Mural to focus on history of Little Falls’ west side
Artist, educator Frank Gosiak wants kids involved in the research, creation
The west side of Little Falls is steeped in history and west side resident and artist Frank Gosiak wants to bring that history to life.
Being an educator, Gosiak also wants to get the younger generation involved in the process.
Gosiak approached Bob Riitters, who owns the former IGA building, which once housed a grocery store and now sits empty. Riitters gave him the go-ahead to create a mural depicting the history and accomplishments of what is fondly called in Little Falls, “The West Side.”
Riitters said the store, which was also once a Red Owl grocery store, has been empty since 1998 or 1999. “We’ve cleaned it up and kept it up,” he said.
Gosiak envisions high school aged kids, kids who have driver’s licenses, from all over the county to come to help if they want to. It will be an education in both history and research and art and process.
With the experience of several murals in the city Gosiak has a lot to teach anyone who is interested. The murals Gosiak has under his belt can be seen on Pete and Joy’s Bakery on Broadway East in Little Falls, the mural on the Hauer Brothers Electric building and the mural on the building on Broadway West a block east of Lindbergh Drive.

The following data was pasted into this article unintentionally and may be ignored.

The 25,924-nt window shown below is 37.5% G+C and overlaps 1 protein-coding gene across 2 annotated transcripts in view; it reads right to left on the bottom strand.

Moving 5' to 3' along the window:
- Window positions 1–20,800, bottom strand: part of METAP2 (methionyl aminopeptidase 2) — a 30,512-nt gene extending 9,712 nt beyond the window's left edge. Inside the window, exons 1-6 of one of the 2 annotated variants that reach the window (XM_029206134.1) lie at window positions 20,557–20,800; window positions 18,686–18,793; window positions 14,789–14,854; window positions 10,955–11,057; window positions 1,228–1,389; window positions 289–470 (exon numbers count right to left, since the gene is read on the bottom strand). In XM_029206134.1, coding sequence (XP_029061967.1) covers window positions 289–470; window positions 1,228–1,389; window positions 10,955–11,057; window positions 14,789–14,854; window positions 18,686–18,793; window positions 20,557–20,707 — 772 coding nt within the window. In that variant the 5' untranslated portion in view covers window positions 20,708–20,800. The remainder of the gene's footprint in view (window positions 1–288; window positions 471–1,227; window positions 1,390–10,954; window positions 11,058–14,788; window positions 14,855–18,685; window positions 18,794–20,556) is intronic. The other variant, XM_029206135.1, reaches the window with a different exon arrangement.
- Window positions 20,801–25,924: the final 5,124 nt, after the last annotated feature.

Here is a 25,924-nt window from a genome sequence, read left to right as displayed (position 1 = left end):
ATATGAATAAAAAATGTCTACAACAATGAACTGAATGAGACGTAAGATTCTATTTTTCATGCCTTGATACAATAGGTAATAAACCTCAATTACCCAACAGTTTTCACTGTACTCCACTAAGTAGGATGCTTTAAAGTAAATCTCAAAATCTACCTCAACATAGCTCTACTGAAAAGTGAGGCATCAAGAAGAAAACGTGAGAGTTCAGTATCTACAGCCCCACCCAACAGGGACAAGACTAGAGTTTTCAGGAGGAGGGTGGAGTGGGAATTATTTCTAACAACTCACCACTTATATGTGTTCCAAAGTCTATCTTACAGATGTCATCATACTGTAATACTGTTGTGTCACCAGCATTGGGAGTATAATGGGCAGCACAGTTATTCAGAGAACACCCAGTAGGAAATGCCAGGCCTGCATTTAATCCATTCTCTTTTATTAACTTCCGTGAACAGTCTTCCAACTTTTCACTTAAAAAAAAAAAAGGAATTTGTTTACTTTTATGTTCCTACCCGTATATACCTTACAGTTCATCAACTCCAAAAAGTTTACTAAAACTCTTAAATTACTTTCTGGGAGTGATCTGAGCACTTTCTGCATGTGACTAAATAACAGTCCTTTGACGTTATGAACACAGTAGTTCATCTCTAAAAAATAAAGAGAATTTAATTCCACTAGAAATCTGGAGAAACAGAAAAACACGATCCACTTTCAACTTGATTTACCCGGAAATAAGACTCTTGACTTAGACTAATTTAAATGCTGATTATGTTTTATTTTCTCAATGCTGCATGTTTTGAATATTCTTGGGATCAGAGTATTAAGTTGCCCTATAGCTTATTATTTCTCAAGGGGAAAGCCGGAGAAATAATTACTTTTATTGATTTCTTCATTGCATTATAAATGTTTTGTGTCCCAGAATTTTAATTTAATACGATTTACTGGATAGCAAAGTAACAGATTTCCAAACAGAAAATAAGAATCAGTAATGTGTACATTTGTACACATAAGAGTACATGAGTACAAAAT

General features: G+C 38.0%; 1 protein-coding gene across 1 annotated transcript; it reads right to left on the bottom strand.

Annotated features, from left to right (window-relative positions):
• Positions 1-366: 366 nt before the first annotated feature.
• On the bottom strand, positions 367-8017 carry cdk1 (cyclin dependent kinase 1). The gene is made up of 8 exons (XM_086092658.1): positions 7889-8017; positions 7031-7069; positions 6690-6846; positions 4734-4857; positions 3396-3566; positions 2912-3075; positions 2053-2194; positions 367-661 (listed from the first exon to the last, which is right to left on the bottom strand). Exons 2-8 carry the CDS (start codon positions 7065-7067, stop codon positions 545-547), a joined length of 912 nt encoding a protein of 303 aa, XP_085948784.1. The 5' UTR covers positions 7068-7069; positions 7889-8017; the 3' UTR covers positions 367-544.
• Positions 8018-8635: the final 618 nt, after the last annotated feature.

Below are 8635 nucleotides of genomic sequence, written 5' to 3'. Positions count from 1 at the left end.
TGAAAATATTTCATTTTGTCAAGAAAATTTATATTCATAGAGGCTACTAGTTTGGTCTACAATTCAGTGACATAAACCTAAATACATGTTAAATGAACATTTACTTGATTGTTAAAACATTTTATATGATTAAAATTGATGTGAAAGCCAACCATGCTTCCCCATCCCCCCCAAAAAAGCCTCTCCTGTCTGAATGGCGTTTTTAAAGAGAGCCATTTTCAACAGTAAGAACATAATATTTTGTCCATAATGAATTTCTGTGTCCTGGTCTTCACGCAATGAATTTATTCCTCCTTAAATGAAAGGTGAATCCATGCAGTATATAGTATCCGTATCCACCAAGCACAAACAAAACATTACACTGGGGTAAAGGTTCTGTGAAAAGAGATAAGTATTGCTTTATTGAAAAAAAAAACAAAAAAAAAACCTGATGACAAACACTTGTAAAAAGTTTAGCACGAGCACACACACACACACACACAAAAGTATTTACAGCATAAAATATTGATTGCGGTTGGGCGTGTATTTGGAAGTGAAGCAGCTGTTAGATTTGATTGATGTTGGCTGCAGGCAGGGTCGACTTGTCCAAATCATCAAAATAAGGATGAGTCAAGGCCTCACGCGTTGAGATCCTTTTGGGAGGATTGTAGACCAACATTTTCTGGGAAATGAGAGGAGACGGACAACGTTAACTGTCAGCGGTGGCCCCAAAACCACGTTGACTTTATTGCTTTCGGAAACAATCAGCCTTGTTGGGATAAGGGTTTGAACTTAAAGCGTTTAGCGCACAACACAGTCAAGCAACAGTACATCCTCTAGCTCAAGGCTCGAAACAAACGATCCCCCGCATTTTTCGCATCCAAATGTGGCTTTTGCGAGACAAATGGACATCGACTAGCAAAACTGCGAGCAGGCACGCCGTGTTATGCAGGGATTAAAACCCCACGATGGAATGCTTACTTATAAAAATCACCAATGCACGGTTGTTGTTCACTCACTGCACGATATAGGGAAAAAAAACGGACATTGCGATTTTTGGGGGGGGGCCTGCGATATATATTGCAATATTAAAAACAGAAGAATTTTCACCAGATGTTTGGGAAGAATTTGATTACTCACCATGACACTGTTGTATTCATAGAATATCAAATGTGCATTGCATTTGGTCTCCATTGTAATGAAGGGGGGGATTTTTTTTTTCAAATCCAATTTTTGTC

This building is 15-feet high by 97-feet wide. That poses no problem said Gosiak. He’s worked on projects 40-feet high by 400-feet wide.
The kids will be the driving force behind what the west side mural will include and look like.
“The kids will have to do the research to be able to show the achievements of the west side of Little Falls,” said Gosiak. “Where the ‘West Side’ came from, some of the accomplishments, some of the old buildings like the Antler Hotel, perhaps the Dewey-Radke House. Whatever the kids decide.”
Plans are for the project to begin in spring 2013.
Before that happens, Loren Boyum, retired vocational director with the Mid-State Education District, will write grants to fund the project. Boyum was involved in writing several different grants in that position.
Any grant money received would fund materials needed for the project.
“Frank is a civic-minded individual and is not looking for a salary,” Boyum said. “The grant is just for the materials and whatever other things that are involved.”
Those materials include incidentals, said Boyum, such as paint, brushes or scaffolding rental.
“It could be a lot of expenses that are involved in a project of this size,” said Boyum.
Those who would like to be involved in the project, may call Gosiak at (320) 616-7001.